Today we celebrate Mother's Day
The history of Mother's Day celebration
The modern holiday of Mother's Day was first celebrated in 1908, when Anna Jarvis held a memorial for her mother at St Andrew's Methodist Church in Grafton, West Virginia. St Andrew's Methodist Church now holds the International Mother's Day Shrine. Her campaign to make Mother's Day a recognized holiday in the United States began in 1905, the year her mother, Ann Reeves Jarvis, died. Ann Jarvis had been a peace activist who cared for wounded soldiers on both sides of the American Civil War, and created Mother's Day Work Clubs to address public health issues. Anna Jarvis wanted to honor her mother by continuing the work she started and to set aside a day to honor all mothers because she believed a mother is "the person who has done more for you than anyone in the world"
Although Jarvis was successful in founding Mother's Day, she became resentful of the commercialization of the holiday. By the early 1920s, Hallmark Cards and other companies had started selling Mother's Day cards. Jarvis believed that the companies had misinterpreted and exploited the idea of Mother's Day, and that the emphasis of the holiday was on sentiment, not profit.
Erika M Szabo
My best memories of my mother are when she told me stories. She sat on the couch and I put my head on her lap. She stroked my hair and told me her endless stories about her childhood, family, and everyday life. She never preached at me how to become a good person, I learned compassion, love, acceptance, and respect from her actions and stories. Thank you, mom!
The only time I didn't like her when she made me wear the "bow" and fancy dresses to make me look like a girlish girl. I always preferred the simplest clothes possible and destroyed her fancy dresses the first chance I got so I could get back to my favorite outfit, shorts, and t-shirts. Sorry, mom, I know you loved those ruffled dresses and enormous bows and sorry for making you angry when I "accidentally" ripped the dresses to shreds or "accidentally" fell into the muddy puddles. Love you, mom!
Eulogy for My Mom:
September 15, 1915 - March 17, 2001
Mom and I - circa 1954
Mom - circa 1935
Happy Mother's Day!
|Navonia Thomas, mother to Toi Thomas|
The things my mother and I have in common- we both love movies (though not always the same kinds). We both have a passion for family, desire to help others, have similar voices, share similar facial features, love each other dearly (she's my biggest fan), and cling to our beliefs. Being the techie that I am, I made a video a few years back to show my mother how much I miss her when we are apart. Check it out.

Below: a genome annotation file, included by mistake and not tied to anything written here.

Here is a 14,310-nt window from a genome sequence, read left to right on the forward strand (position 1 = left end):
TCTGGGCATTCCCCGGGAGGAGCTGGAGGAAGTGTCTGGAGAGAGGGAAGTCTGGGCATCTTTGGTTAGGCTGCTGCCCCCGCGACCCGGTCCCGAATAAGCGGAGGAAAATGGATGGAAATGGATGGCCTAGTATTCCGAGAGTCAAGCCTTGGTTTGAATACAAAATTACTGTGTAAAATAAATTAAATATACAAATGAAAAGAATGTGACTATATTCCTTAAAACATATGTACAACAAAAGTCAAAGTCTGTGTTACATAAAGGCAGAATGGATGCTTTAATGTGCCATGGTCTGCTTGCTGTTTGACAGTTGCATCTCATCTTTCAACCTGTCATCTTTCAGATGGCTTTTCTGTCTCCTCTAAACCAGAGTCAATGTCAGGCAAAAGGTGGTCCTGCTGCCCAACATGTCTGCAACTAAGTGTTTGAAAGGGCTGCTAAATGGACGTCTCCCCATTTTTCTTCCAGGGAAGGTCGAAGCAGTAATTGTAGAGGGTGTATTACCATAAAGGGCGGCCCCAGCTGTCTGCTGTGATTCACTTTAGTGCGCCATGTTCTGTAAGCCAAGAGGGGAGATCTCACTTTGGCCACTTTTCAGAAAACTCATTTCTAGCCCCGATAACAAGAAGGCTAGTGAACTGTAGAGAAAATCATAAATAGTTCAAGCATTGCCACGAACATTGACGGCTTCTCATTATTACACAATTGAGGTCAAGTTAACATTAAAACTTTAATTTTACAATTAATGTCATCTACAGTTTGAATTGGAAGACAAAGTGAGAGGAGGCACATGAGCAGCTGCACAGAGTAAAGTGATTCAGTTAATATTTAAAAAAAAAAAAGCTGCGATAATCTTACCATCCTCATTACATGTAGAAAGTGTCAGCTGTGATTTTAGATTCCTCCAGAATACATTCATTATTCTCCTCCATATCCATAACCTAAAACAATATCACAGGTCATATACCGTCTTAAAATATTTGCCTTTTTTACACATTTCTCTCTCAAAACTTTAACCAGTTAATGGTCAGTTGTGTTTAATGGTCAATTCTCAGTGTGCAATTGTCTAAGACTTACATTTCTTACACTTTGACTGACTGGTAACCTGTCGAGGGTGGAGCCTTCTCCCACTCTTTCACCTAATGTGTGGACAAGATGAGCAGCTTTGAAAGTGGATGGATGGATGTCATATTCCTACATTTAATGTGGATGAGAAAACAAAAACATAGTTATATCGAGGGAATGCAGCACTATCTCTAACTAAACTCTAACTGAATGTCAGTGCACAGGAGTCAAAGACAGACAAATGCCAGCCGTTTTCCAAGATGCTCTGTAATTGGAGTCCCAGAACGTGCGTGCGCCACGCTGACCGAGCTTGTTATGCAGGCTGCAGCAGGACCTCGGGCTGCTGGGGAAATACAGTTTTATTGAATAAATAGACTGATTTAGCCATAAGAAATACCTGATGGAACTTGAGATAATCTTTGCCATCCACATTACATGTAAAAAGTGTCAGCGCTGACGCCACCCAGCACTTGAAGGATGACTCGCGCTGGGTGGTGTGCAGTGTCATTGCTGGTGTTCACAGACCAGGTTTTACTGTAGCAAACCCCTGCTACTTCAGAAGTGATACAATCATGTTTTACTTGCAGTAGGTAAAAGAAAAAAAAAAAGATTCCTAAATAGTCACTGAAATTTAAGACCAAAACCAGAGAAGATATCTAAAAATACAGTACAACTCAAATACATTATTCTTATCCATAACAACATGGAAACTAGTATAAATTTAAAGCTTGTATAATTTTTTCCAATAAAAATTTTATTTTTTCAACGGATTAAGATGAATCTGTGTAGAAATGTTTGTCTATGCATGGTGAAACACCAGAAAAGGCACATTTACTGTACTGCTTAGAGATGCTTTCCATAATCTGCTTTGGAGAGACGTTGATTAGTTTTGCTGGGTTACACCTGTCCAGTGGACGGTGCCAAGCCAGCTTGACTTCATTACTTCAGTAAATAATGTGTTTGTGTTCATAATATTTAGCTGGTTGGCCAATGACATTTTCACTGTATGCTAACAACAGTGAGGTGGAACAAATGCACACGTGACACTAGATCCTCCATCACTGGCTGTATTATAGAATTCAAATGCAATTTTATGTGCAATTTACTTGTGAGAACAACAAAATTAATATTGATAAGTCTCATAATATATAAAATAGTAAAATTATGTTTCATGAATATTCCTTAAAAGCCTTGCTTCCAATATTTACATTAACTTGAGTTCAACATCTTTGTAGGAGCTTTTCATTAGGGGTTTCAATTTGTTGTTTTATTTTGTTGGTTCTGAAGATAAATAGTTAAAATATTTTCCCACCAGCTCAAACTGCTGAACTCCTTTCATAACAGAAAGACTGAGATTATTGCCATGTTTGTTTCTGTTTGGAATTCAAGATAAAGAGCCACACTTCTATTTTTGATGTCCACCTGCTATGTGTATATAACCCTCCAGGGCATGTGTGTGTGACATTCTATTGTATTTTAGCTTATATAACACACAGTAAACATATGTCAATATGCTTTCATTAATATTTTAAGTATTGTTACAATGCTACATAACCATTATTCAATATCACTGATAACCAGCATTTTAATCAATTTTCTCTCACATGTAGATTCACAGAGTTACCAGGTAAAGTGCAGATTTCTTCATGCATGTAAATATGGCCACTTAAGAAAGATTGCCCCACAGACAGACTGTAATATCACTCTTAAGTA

My Wonderful Mom
Ruth de Jauregui
|Mom, Dad and that's me!|
My mom is still a bustling, busy woman who cooks for events and local organizations, works part time at the schools, an active member of Eastern Star and is crazy busy with her great-grandkids. (My sister's grandkids, mine live in California.)
She never learned to swim (getting thrown off the dock, rescued by her brothers, and thrown off again will cause a lifelong fear of water) but took us all swimming at the river.
|Me, my granddaughter and Mom.|
She is so supportive of all of us, in all of our endeavors. She reads our stories, even if they aren't in her preferred genres. I dunno though, she called Bitter "cute." Luckily Bitter is a fictional character or she'd take offense LOL.
Seriously, my mom is the best!
Reflections on Mother's Day
Reflections on Mother's Day
It took me a while to figure out just how to word this post. This is not one of those holidays that we celebrated. It was just another day. The relationship I had with my mother was odd, from the beginning. I know she did her best with what she had, and I don't fault her at all. I regret there wasn't a closeness that a mother has with her child. There were very few photos of us together-- one when I was a baby, another at my high school graduation.
She was born in Missouri, had a 6th grade education, and in her late teens, ran away from home with her older brother and younger sister "to see the world." They wound up in Montana, of all places.
Because of her lack of education, she was naive on so many levels. Yet, as I said, she did the best she could with what she had. She took in ironing and did babysitting during my high school years to make ends meet. She was personable--people liked her. She was honest and dependable and a very hard worker.
Because of her naivete, I basically raised myself from the 6th grade through high school. I'm so thankful for the substitute "moms" I had who taught me about religion, boys, cooking, and so many other life skills.
So, today, I celebrate the greatest blessing of all...being a mom to two of the most incredible young men.
The Strongest Woman I know
|My mom and me|
My mom and I didn't always have the best relationship. When I was younger I couldn't understand why she did some of the things she did. Mom was always busy and didn't have a lot of time for us. She was the main bread-winner on and off for years. She took care of the bills and made sure the house was clean.
|Me and my girls|
Now that I'm older I find myself in a similar situation. I realize how hard my mom worked to provide for the family, keep us organized and running smoothly. It wasn't an easy task at all. We had super busy schedules and she never missed a game or school function. I look back now and wonder howshe did it.
Without my mom these last couple years and in the years to come I'd never survive. At 65 she watches my two girls four days a week which is a full-time job. She's also close friend. I call her literally in the middle of the night just to hear her voice.
I still don't know how she does it all. Whenever I need inspiration for tough heroines I think of my mom. She's the strongest woman I know. I love you mom. Happy Mother's Day.